Neural Search with BERT and Solr

Dmitry Kan
10 min readAug 18, 2020

It is exciting to read the latest research advances in the computational linguistics. In particular, the better language models we build, the more accurate downstream NLP systems we can design.

Update: if you are looking to run neural search with latest Solr versions(starting version 8.x), I have just published a new blog where I walk you through low-level implementation of vector format and search, and the story of upgrading from 6.x to 8.x:

Bert in Solr hat

Having background in production systems I have a strong conviction, that it is important to deploy latest theoretical achievements into real life systems. This allows you to:

  • see NLP in action in practical systems
  • identify possible shortcomings and continue research and experimentation in the promising directions
  • iterate to achieve better performance: quality, speed and other important parameters, like memory consumption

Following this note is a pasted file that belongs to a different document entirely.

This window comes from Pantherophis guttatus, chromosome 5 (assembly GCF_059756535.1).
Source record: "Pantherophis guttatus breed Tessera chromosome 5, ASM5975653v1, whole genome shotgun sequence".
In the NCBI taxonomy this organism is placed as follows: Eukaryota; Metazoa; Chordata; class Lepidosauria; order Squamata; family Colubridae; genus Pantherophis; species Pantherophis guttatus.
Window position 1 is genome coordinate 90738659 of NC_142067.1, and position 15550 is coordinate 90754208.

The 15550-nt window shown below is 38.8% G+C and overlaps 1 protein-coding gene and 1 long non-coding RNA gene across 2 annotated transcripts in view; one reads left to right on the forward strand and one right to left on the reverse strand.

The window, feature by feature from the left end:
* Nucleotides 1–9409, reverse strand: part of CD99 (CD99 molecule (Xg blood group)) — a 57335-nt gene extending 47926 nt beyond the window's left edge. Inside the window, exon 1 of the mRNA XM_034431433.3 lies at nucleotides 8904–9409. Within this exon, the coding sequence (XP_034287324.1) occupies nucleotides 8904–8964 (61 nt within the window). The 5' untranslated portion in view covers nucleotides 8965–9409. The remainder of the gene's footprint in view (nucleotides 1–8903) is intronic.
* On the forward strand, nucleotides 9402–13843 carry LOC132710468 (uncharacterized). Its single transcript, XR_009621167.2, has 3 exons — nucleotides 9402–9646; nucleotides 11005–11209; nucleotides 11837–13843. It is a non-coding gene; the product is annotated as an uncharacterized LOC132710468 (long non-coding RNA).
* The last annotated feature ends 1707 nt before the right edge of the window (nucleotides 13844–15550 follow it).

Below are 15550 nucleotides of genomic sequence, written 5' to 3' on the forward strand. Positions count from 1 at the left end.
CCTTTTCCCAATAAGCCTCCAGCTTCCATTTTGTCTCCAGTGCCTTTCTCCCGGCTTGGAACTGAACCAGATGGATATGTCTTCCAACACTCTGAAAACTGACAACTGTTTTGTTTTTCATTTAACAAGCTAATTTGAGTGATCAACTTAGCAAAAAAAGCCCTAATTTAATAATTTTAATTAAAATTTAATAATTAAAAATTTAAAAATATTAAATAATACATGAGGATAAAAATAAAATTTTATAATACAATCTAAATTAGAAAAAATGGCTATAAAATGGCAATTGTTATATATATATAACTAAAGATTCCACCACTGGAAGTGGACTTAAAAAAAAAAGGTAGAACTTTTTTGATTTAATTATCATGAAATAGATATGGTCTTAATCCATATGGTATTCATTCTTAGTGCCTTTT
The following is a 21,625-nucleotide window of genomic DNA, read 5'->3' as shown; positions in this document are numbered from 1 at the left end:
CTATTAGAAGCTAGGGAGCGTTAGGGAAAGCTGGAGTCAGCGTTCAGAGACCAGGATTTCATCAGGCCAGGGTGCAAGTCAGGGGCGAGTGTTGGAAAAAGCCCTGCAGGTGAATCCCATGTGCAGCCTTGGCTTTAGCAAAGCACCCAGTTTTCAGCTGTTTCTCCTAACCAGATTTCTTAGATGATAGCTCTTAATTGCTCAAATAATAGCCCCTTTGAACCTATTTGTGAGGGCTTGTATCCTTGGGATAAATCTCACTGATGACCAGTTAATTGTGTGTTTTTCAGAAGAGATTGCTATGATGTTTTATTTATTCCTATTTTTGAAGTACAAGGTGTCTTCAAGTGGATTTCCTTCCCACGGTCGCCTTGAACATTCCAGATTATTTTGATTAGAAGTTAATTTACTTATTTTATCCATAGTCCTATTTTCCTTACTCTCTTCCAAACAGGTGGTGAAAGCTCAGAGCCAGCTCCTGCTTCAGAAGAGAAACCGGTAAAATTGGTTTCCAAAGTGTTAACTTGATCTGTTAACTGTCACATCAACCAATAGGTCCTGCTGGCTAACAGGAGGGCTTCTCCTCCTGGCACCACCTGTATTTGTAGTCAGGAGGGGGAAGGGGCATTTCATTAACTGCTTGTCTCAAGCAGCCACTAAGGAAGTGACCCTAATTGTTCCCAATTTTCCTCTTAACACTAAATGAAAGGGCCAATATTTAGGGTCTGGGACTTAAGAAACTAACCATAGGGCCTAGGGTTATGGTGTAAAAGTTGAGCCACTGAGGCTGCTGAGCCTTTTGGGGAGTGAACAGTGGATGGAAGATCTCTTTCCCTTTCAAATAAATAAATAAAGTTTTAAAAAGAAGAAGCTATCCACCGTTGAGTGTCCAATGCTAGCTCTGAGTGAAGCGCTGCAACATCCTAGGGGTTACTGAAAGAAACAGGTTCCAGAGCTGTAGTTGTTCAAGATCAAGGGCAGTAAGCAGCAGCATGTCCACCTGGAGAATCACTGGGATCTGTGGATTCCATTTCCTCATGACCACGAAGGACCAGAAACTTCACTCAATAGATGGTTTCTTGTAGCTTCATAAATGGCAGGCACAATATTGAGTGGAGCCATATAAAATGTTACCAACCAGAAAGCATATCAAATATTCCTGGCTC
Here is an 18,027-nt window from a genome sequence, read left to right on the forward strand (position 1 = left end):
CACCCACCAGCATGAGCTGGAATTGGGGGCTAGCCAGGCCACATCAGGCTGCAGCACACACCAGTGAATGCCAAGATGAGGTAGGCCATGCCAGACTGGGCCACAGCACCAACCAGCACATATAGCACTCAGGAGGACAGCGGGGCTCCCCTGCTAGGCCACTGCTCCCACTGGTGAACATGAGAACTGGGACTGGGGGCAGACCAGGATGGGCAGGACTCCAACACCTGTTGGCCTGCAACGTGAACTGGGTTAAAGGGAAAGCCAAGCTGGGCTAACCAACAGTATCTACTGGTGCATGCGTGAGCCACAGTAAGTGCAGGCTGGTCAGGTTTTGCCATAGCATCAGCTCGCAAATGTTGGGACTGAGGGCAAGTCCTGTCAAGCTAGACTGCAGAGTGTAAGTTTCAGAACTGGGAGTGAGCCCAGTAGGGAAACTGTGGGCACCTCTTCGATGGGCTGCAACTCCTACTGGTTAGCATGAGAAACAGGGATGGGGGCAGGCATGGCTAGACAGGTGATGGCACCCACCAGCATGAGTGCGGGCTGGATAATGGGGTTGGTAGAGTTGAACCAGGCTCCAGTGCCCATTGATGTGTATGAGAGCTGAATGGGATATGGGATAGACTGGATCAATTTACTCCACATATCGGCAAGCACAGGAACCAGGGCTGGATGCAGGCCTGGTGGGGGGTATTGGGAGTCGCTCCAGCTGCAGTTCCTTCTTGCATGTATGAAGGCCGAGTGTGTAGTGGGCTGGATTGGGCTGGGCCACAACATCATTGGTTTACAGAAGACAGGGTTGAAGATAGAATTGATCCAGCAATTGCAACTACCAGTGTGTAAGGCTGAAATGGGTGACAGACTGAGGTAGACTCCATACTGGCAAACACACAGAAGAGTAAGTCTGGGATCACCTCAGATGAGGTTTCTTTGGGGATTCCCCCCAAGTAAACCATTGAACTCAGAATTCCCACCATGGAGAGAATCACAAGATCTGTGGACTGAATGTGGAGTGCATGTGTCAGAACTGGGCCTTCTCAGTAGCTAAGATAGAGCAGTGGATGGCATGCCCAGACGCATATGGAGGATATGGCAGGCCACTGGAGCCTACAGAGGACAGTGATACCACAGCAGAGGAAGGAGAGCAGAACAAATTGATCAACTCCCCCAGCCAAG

For this story I’ve chosen to deploy BERT — language model by Google — into Apache Solr — production grade search engine — to implement neural search. Traditionally the out of the box search engines are using some sort of TF-IDF — and lately BM25 — based ranking of found documents. TF-IDF for instance is based on computing a cosine similarity between two vector representations of a query and a document. It operates over the space of TFs — term frequencies, and IDFs — inverse document frequencies, which combined tend to favour documents with more signal to noise ratio with respect to an input query. BM25 offers improvements to this model, especially around the term frequency saturation problem. The buzzing topic of these days is neural search as an alternative to TF-IDF/BM25. That is, use some neural model for encoding the query and documents and computing a similarity measure(not necessarily cosine) based on these encodings. BERT is the Bidirectional Encoder Representations for Transformers and in the words of its authors “the first deeply bidirectional, unsupervised language representation, pretrained using only a plain text corpus”. In practice, it means, that BERT will encode the “meaning” of a word, like bank in the sentence “I accessed the bank account” using the previous context “I accessed the”…

Dmitry Kan

Founder and host of Vector Podcast, tech team lead, software engineer, manager, but also: cat lover and cyclist. Host: